‘Is your brand guilty of cheating?’

We all know customers can turn quickly to social media for ‘public shaming’ when they perceive the rules of their brand relationship have been breached.  

At a recent conference, I heard a great example of how hardwired ‘spite’ is.   Behavioural psychologists undertook an academic study with 4-5 year old children.  One child was assigned the role of a ‘bully’ trashing the toys and sand castles of others in the play space. The same ‘bully’ also made it clear to fellow playmates that he loved broccoli and could hardly wait to get the broccoli treat at the end of the session.  When the ‘bully’ was served the snack last, the other children found their opportunity to punish the cheater.  Without prompting, many began to shove as much broccoli as they could into their own mouths, even gagging in their efforts to prevent the ‘bully’ from getting his coveted treat!

 Spite or a propensity to punish others for ‘cheating’ is of concern to all brand builders.  We have had the privilege of working with brand and customer experience stewards committed to ‘fair play’ and have some tips from that work.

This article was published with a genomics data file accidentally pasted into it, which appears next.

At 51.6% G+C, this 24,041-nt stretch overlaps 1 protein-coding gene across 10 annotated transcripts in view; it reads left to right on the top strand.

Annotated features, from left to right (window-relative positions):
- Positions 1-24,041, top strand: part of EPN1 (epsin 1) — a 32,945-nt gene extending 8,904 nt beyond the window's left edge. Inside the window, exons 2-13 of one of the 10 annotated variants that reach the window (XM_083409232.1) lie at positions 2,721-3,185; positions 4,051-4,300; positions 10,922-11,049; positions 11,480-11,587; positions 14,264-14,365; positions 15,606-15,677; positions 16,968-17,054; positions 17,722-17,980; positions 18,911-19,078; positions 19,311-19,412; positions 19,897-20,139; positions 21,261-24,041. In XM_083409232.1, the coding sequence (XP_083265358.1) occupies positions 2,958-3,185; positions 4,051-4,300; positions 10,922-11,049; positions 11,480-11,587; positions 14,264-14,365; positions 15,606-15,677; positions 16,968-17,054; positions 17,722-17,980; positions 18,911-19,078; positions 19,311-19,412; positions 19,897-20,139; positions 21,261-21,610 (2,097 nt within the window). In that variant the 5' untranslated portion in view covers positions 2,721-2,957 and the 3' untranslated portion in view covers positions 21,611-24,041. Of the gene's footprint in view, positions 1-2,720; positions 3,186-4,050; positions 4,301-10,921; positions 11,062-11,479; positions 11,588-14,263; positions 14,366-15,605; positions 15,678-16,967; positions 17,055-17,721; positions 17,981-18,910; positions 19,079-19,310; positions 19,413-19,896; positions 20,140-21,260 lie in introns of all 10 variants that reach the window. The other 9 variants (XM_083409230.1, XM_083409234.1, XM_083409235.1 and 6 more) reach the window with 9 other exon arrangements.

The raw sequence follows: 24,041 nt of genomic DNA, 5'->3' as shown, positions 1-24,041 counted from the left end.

1. DREAM:  ‘Spite’ is hardwired and impulsive.  Cheating is ‘contextual’.  This means the customers' assessment of cheating is driven by their expectations for the relationship. A great starting point for assessing whether or not your brand is 'playing fair' is exploring customers’ dreams for what it should be. We have done this by exploring both how customers frame the desired relationship and how they want to feel.

2. DELVE: Is there a gap between the dream and reality? What is the transactional nature of the current relationship? We have used a blend of sources to develop a relationship narrative that identifies opportunities for addressing the gap. Customer interviews, social media and call centre transcripts are all important sources for identifying the most blatant examples of cheating.  

3. DO: Fix what is blatant.  Delving into the gap will reveal blatant transgressions.  In our experience these will have either bubbled up as ‘unprompted’ evidence in customer interviews, be targets of ‘rage’ in social media or be a key source of inbound call centre activity in complaints and escalation conversations. Once identified, blatant transgressions are often easily fixed.

4. DESIGN: Once fairness is understood, it should be designed into all aspects of the relationship using a test and control approach.  There is always more than one way to ‘play fair’.   The key is to implement a good test and control plan aimed at effecting and measuring meaningful change through a range of actions. 

‘Cheating’ is typically the product of ‘policies’ and ‘politics'. Nothing is more gratifying than sharing the evidence with a senior management team who recognize themselves as the ‘inadvertent’ bully.